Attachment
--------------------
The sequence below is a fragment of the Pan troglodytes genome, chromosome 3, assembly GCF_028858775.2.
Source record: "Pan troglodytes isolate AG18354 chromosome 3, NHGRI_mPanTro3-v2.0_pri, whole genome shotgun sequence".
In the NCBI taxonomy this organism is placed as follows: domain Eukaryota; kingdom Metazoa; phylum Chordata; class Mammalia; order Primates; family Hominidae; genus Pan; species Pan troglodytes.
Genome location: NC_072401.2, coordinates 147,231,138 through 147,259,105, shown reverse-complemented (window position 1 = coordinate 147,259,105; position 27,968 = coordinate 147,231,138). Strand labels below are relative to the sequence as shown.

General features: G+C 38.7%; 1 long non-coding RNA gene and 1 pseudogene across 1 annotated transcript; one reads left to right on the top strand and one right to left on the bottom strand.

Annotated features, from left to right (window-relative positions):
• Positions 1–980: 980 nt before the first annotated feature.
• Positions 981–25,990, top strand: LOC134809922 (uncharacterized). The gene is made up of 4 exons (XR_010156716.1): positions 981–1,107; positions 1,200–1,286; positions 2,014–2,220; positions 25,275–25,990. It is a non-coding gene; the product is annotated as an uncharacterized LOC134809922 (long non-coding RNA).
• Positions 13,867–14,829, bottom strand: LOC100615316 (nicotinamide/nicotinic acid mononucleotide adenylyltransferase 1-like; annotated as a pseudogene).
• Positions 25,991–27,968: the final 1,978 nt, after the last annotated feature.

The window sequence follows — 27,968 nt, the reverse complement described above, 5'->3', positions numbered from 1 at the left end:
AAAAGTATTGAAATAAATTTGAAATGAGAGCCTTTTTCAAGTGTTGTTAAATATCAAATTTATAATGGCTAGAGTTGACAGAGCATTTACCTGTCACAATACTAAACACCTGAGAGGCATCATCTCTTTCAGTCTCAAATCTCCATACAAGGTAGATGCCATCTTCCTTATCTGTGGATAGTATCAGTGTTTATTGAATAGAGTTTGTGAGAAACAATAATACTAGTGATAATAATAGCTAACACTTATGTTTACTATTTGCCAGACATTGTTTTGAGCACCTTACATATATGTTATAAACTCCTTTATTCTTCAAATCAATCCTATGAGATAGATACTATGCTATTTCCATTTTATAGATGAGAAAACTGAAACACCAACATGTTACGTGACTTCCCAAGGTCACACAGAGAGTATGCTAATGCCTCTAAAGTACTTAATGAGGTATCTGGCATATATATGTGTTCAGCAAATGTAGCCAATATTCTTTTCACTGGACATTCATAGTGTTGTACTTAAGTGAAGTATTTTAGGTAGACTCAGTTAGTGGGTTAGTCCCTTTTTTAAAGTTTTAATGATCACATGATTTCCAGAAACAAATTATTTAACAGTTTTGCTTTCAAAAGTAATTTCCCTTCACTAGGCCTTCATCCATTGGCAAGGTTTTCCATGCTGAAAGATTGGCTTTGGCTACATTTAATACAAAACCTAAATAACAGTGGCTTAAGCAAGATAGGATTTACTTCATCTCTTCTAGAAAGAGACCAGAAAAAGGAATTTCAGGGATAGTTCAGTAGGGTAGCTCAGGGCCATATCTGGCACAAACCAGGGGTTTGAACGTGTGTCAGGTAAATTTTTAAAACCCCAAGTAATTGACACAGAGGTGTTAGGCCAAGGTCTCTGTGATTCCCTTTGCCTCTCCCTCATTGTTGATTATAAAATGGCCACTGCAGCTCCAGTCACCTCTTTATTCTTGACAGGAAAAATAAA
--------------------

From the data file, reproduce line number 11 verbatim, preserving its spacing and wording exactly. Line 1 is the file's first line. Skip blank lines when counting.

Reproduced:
The window sequence follows — 27,968 nt, the reverse complement described above, 5'->3', positions numbered from 1 at the left end: